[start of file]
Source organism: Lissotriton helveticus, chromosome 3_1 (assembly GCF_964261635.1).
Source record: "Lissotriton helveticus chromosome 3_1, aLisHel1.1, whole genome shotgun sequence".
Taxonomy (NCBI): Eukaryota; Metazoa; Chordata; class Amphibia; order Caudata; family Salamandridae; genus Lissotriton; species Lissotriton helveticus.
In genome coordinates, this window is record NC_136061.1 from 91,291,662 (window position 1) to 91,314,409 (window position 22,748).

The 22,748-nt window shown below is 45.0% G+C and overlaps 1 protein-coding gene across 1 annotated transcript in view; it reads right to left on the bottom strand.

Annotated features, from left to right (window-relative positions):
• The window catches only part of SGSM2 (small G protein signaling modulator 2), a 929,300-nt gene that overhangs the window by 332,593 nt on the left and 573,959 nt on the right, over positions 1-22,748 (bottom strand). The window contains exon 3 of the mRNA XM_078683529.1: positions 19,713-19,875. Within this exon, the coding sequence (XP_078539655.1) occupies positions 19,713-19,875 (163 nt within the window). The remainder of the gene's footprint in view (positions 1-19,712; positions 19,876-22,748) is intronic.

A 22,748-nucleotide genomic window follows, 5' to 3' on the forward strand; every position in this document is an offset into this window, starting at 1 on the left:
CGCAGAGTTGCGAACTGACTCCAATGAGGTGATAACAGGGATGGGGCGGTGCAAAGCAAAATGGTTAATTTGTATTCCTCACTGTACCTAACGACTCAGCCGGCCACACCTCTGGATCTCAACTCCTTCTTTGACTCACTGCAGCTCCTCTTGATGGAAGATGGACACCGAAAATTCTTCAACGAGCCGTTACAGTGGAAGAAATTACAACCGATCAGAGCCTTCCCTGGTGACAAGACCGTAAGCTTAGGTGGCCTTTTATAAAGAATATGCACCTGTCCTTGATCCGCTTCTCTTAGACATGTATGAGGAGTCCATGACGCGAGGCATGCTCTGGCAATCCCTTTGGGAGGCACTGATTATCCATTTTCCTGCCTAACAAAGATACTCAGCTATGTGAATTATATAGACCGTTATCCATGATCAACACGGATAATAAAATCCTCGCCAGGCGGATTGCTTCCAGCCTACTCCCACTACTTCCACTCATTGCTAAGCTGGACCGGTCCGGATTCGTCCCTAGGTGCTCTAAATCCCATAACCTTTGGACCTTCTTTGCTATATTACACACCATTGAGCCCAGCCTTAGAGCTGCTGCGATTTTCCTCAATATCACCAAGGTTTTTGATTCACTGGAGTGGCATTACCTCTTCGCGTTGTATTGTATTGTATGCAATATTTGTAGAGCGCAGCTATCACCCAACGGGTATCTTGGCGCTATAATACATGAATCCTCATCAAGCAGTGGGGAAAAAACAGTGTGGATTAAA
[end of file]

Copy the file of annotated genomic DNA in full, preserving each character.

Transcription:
Source organism: Lissotriton helveticus, chromosome 3_1 (assembly GCF_964261635.1).
Source record: "Lissotriton helveticus chromosome 3_1, aLisHel1.1, whole genome shotgun sequence".
Taxonomy (NCBI): Eukaryota; Metazoa; Chordata; class Amphibia; order Caudata; family Salamandridae; genus Lissotriton; species Lissotriton helveticus.
In genome coordinates, this window is record NC_136061.1 from 91,291,662 (window position 1) to 91,314,409 (window position 22,748).

The 22,748-nt window shown below is 45.0% G+C and overlaps 1 protein-coding gene across 1 annotated transcript in view; it reads right to left on the bottom strand.

Annotated features, from left to right (window-relative positions):
• The window catches only part of SGSM2 (small G protein signaling modulator 2), a 929,300-nt gene that overhangs the window by 332,593 nt on the left and 573,959 nt on the right, over positions 1-22,748 (bottom strand). The window contains exon 3 of the mRNA XM_078683529.1: positions 19,713-19,875. Within this exon, the coding sequence (XP_078539655.1) occupies positions 19,713-19,875 (163 nt within the window). The remainder of the gene's footprint in view (positions 1-19,712; positions 19,876-22,748) is intronic.

A 22,748-nucleotide genomic window follows, 5' to 3' on the forward strand; every position in this document is an offset into this window, starting at 1 on the left:
CGCAGAGTTGCGAACTGACTCCAATGAGGTGATAACAGGGATGGGGCGGTGCAAAGCAAAATGGTTAATTTGTATTCCTCACTGTACCTAACGACTCAGCCGGCCACACCTCTGGATCTCAACTCCTTCTTTGACTCACTGCAGCTCCTCTTGATGGAAGATGGACACCGAAAATTCTTCAACGAGCCGTTACAGTGGAAGAAATTACAACCGATCAGAGCCTTCCCTGGTGACAAGACCGTAAGCTTAGGTGGCCTTTTATAAAGAATATGCACCTGTCCTTGATCCGCTTCTCTTAGACATGTATGAGGAGTCCATGACGCGAGGCATGCTCTGGCAATCCCTTTGGGAGGCACTGATTATCCATTTTCCTGCCTAACAAAGATACTCAGCTATGTGAATTATATAGACCGTTATCCATGATCAACACGGATAATAAAATCCTCGCCAGGCGGATTGCTTCCAGCCTACTCCCACTACTTCCACTCATTGCTAAGCTGGACCGGTCCGGATTCGTCCCTAGGTGCTCTAAATCCCATAACCTTTGGACCTTCTTTGCTATATTACACACCATTGAGCCCAGCCTTAGAGCTGCTGCGATTTTCCTCAATATCACCAAGGTTTTTGATTCACTGGAGTGGCATTACCTCTTCGCGTTGTATTGTATTGTATGCAATATTTGTAGAGCGCAGCTATCACCCAACGGGTATCTTGGCGCTATAATACATGAATCCTCATCAAGCAGTGGGGAAAAAACAGTGTGGATTAAA